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EPFL researchers have developed a high-precision technology that enables them to carve nanometric patterns into two-dimensional materials.

 

 

With their pioneering nanotechnology, EPFL researchers have achieved the impossible. They can now use heat to break the links between atoms with a miniature scalpel. "It's extremely hard to structure 2-D materials using conventional lithography, which often employs aggressive chemicals or accelerated, electrically charged particles, like electrons or ions, that can damage the material's properties," says Xia Liu, a researcher and postdoc in the School of Engineering's Microsystems Laboratory. "Our technique, however, uses a localized heat and pressure 'source' to accurately cut into the 2-D materials."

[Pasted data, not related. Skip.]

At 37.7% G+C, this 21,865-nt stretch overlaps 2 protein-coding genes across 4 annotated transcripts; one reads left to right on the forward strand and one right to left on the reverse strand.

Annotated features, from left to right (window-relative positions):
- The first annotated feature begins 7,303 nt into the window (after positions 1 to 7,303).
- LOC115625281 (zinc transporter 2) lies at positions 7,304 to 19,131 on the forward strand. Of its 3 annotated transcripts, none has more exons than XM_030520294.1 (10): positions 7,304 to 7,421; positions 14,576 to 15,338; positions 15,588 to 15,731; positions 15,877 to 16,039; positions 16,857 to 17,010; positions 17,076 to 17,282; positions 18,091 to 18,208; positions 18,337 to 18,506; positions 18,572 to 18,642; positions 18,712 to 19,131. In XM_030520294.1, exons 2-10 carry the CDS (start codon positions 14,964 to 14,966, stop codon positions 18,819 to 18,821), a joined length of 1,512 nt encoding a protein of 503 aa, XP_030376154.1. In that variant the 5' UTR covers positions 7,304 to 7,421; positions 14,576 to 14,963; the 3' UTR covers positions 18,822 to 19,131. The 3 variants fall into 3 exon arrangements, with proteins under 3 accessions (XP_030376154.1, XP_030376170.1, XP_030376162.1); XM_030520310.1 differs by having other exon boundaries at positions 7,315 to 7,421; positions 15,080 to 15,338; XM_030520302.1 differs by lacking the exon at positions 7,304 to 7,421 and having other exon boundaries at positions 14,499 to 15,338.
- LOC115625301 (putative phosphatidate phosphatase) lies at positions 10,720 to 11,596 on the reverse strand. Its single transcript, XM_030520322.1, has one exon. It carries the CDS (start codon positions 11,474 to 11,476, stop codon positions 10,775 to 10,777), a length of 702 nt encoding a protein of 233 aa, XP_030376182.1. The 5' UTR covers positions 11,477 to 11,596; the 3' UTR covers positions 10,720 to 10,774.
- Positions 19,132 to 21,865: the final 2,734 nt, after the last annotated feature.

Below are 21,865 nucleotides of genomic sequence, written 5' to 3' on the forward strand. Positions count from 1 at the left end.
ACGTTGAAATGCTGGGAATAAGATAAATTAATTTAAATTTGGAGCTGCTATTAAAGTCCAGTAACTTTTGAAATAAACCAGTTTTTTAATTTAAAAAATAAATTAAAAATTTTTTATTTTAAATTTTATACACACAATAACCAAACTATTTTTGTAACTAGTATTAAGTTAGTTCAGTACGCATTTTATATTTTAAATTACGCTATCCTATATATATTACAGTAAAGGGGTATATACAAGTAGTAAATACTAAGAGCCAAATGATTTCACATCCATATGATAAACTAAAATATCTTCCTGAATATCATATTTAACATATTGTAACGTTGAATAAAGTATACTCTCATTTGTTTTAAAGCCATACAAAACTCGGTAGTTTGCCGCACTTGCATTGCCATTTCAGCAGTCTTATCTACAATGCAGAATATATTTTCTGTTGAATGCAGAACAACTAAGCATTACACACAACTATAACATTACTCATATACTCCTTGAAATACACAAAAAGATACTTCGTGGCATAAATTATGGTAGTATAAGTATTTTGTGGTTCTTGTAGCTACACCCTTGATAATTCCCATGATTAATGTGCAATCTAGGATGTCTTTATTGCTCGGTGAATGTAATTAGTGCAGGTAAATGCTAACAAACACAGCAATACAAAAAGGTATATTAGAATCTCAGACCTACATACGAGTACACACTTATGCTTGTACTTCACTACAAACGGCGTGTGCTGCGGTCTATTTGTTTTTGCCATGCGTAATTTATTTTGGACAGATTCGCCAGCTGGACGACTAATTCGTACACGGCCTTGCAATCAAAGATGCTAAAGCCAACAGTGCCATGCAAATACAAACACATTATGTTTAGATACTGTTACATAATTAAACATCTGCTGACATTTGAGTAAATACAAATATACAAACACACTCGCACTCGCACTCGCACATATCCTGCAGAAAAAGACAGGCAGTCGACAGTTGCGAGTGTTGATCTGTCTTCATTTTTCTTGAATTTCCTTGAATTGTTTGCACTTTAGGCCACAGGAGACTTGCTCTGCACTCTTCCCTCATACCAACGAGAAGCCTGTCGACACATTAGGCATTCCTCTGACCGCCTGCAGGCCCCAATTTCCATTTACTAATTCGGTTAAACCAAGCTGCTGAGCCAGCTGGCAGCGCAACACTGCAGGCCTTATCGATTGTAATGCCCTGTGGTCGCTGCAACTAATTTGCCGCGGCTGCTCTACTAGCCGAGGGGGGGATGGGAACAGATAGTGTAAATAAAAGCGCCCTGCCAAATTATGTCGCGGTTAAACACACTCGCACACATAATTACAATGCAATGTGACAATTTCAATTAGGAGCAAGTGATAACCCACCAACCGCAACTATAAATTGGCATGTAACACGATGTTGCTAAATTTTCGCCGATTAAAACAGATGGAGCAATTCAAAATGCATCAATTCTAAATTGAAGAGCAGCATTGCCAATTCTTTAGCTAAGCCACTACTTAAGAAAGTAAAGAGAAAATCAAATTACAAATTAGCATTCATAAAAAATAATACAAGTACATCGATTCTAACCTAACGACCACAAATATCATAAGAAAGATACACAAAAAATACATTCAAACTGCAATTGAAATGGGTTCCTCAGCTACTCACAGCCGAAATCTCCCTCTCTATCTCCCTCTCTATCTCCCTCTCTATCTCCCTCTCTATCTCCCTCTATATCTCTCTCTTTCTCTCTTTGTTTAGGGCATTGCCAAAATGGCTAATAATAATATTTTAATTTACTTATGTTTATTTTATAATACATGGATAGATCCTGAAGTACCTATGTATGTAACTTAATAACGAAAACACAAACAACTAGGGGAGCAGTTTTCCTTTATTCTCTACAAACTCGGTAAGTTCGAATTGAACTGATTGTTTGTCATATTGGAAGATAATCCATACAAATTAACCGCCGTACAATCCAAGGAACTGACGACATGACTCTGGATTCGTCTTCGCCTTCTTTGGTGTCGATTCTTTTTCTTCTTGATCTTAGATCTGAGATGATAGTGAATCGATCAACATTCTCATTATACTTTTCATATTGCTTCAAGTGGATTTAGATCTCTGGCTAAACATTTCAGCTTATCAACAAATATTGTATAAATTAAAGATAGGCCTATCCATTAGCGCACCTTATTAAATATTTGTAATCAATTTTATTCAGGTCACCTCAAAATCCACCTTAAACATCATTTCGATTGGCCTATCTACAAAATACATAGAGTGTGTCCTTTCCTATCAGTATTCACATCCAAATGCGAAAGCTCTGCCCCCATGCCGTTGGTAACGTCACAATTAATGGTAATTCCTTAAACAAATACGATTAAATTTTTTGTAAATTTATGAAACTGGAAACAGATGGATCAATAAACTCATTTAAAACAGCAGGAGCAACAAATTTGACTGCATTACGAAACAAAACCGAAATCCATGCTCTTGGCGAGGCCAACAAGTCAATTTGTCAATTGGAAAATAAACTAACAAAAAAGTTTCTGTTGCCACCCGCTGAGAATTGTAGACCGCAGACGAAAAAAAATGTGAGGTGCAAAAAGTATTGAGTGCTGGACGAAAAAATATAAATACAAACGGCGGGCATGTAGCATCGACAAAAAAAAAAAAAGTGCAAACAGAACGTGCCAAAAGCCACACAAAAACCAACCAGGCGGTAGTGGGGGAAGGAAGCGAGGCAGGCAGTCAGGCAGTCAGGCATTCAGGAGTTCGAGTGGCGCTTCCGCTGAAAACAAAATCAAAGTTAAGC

"Our technology is similar to the art of paper-cutting, which is common in this region of Switzerland, but on a much smaller scale," explains Ana Conde Rubio, co-author of the study. "We use heat to modify the substrate and make it more flexible and, in some cases, even turn it into a gas. We can then more easily carve into the 2-D material."

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Category: Science